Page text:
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Whether you are a program manager, product owner or a team member, it’s critical to establish a common understanding of terms and definitions related to work items as they mature through the agile development process.

We commonly refer to work items as assets or deliverables within the product development life cycle. Correctly identifying assets at different stages of the lifecycle helps to define the level of fidelity as concepts move from initial ideas to “shovel ready work” that can be handed off to the delivery team and development. The team will utilize various tools during elaboration in each stage to mature ideas into assets. The following hierarchy can be used to establish a common understanding of terms and definitions for work items in your organization.


  • Theme – Related strategic initiatives
    A group of related strategic initiatives or ideas to help meet business objectives. A theme may span multiple products and/or releases.

Example: Increase Product Sales

  • Initiative – Related features
    A group of related features that add value to the customer and help meet the business objectives. An initiative may span multiple releases.

Example: Increase Product Sales by $5M by improving product X checkout process

  • Epic – Related stories that represent a Minimum Viable Product (MVP)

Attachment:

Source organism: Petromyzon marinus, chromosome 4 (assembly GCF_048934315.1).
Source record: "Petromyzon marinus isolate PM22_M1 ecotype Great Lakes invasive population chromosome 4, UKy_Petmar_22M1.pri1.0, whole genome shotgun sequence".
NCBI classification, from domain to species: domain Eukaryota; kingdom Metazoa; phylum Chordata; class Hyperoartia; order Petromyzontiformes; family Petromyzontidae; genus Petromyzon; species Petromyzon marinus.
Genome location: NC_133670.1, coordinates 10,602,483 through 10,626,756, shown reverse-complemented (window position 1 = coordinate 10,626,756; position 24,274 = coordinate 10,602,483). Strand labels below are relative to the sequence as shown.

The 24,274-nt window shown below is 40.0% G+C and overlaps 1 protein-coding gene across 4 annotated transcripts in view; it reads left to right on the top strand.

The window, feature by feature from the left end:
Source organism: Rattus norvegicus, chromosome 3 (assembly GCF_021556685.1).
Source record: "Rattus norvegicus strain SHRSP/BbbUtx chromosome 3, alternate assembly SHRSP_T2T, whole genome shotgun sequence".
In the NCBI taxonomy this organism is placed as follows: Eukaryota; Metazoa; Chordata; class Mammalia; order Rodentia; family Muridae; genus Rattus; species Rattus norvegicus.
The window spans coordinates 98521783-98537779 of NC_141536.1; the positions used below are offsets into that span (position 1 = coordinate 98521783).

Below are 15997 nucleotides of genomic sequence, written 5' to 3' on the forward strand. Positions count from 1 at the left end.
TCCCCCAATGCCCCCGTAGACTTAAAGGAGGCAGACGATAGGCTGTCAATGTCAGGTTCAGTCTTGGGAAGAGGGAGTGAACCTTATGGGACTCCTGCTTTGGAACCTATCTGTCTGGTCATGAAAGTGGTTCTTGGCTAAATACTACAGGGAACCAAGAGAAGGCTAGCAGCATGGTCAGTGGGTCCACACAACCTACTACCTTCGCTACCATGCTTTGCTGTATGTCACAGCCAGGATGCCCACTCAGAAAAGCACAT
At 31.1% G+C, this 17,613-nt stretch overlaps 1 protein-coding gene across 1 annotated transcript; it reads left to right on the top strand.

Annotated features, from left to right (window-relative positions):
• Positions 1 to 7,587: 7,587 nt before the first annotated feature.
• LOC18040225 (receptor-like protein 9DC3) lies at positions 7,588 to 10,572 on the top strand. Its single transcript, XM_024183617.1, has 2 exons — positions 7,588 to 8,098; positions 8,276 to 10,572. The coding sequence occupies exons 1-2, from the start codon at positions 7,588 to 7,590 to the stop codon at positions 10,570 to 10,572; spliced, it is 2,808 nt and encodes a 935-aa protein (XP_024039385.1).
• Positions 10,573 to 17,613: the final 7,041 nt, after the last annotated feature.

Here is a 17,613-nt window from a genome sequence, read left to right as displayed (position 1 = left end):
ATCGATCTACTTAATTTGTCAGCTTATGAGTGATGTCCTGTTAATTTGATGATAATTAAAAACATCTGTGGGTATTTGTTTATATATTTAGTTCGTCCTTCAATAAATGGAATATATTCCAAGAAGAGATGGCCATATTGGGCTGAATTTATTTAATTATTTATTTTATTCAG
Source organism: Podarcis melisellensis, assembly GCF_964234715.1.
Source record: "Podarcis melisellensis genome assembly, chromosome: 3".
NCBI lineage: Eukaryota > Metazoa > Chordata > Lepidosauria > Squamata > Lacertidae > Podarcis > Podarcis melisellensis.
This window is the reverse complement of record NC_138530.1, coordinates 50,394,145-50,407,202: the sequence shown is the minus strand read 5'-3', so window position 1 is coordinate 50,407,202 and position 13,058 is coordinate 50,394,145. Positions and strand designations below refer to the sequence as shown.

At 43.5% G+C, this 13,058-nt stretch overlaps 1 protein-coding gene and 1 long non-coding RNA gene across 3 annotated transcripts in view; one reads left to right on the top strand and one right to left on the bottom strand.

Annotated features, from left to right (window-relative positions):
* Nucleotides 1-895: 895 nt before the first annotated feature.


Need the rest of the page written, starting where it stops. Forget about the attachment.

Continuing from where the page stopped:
A group of related stories (and features) that make up a minimum viable product (MVP). An epic must be completable within a release.

Example: Make it easier to pay with a credit card by adding mobile card scanning within checkout

  • Story – User need, benefit and means to validate (acceptance criteria).
    A need and benefit from the user’s perspective. Use the industry standard INVEST acronym, which stands for Independent, Negotiable, Valuable, Estimable, Small and Testable. A story should be completable within a sprint.

Example: As a <role>, I want to <feature>, so I can <benefit>
Example: 1-n Acceptance Criteria

This asset hierarchy can be extremely valuable in promoting effective collaboration and efficiency within your Agile operations. See how this fits into the overall process of “How Work Happens” in your organization.

Agile Techniques Series

We have worked with many large organizations to help implement Agile development and business demand processes at the team and enterprise level. Our Scaled Agilist experts have created a series of thoughts to help companies identify practical ways to address Agile business transformation in their own organizations. If you would like to discuss these techniques in more detail, please contact us. Enjoy!

Read our other articles in this Series: How work happensTop-down estimation; and Quantify effort across teams.

Certified Scaled Agilists:

Mike Simon

Mike Simon 
Principal Consultant

Derek Riddle

Derek Riddle 
Creative Services Director

Bryan Galloway

Bryan Galloway 
Business Analyst

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